Smoke and mirrors

Legislation that would give the U.S. Food and Drug Administration power to regulate tobacco products includes the ability to ban flavored cigarettes, such as those infused with strawberry, cloves or cinnamon. But it stops short of listing the flavoring that actually entices the most smokers: menthol. Mentholated brands, it seems, are simply too important to the industry's bottom line. But let's be clear: It's not the brands that are important, it's the buyers -- African Americans.

Almost 75% of African American smokers use menthol brands, compared with one-quarter of white smokers, and removing menthol might lead to a significant drop in smoking. That could lead to a big drop in profits, as menthol cigarette sales account for more than a quarter of the $70-billion U.S. market.

But Congress is supposed to be acting in the public's interest, not the tobacco industry's, and one of the alleged goals of the legislation is to reduce smoking's appeal to young people. New smokers often find the taste of tobacco unpleasant or harsh, and tobacco companies have helped ease them into the habit with flavored cigarettes.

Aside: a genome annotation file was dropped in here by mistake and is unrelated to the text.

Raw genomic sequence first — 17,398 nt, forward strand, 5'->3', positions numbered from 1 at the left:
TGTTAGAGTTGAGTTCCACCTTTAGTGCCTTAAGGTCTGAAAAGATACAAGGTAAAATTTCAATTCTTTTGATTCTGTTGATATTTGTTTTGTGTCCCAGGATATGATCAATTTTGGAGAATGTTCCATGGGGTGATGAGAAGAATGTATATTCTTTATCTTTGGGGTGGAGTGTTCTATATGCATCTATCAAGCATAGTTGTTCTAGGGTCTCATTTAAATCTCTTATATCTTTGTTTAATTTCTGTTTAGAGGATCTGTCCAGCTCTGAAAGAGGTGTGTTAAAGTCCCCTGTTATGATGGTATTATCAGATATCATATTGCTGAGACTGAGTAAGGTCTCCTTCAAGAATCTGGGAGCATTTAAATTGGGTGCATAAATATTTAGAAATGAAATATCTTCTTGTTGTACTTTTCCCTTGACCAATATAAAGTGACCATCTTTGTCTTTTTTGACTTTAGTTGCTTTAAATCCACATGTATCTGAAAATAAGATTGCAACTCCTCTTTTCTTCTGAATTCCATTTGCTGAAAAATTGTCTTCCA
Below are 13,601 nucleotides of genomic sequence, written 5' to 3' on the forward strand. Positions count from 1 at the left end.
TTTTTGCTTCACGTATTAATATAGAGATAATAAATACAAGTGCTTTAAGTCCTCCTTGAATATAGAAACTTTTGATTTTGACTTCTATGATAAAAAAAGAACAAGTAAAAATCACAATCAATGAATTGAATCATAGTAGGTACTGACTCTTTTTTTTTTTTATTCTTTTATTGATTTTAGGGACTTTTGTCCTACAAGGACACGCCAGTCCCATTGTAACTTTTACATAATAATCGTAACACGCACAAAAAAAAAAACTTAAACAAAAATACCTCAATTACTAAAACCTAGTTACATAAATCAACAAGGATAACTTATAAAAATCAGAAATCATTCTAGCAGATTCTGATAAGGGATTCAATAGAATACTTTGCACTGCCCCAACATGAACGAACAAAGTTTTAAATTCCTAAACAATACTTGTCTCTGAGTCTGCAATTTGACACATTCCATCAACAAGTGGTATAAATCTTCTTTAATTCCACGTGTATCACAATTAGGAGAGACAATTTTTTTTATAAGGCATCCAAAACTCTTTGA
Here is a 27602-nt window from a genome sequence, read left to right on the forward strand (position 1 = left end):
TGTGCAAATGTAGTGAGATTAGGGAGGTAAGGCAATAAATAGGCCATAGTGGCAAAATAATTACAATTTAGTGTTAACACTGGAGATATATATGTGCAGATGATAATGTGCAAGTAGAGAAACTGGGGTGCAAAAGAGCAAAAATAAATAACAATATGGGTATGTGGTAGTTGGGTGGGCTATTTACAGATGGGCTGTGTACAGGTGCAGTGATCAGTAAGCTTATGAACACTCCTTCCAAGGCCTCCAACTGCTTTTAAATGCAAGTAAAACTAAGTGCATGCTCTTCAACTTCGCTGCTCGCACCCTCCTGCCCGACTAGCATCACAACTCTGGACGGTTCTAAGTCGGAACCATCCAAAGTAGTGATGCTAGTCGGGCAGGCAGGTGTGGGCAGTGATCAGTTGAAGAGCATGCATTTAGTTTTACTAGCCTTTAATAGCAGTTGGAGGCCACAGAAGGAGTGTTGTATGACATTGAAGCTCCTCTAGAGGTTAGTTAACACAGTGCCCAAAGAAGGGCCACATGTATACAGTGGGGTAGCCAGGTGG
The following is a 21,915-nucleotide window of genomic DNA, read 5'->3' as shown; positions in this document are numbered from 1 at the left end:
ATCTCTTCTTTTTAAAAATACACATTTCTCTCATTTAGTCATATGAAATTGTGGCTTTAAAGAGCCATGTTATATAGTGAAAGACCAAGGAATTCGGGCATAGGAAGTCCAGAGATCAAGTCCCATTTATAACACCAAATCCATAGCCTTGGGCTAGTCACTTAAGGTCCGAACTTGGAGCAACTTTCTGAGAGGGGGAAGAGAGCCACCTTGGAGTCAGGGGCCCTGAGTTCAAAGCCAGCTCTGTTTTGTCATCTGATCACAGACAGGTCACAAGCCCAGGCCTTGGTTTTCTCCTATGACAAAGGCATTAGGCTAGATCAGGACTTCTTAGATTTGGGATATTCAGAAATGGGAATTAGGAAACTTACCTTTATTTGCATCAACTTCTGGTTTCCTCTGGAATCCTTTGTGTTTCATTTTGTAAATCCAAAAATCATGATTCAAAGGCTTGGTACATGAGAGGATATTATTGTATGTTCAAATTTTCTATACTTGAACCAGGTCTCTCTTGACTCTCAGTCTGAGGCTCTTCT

The industry maintains that menthol carries no proven health risk. But that's a red herring. No one is accusing strawberry or pineapple flavoring of causing cancer either, but removing them will make smoking less palatable to some. For whatever reason, menthol makes cigarettes more palatable for blacks. And that is a real risk. As a former official at the Centers for Disease Control and Prevention told the New York Times: "Menthol induces smoking in the African American community and subsequently serves as a direct link to African American death and disease."

What we're asking for is honesty: The next time the anti-smoking lobby, Philip Morris and certain legislators say this legislation is needed to protect our children, they should have the decency to put the word "our" in quotations.

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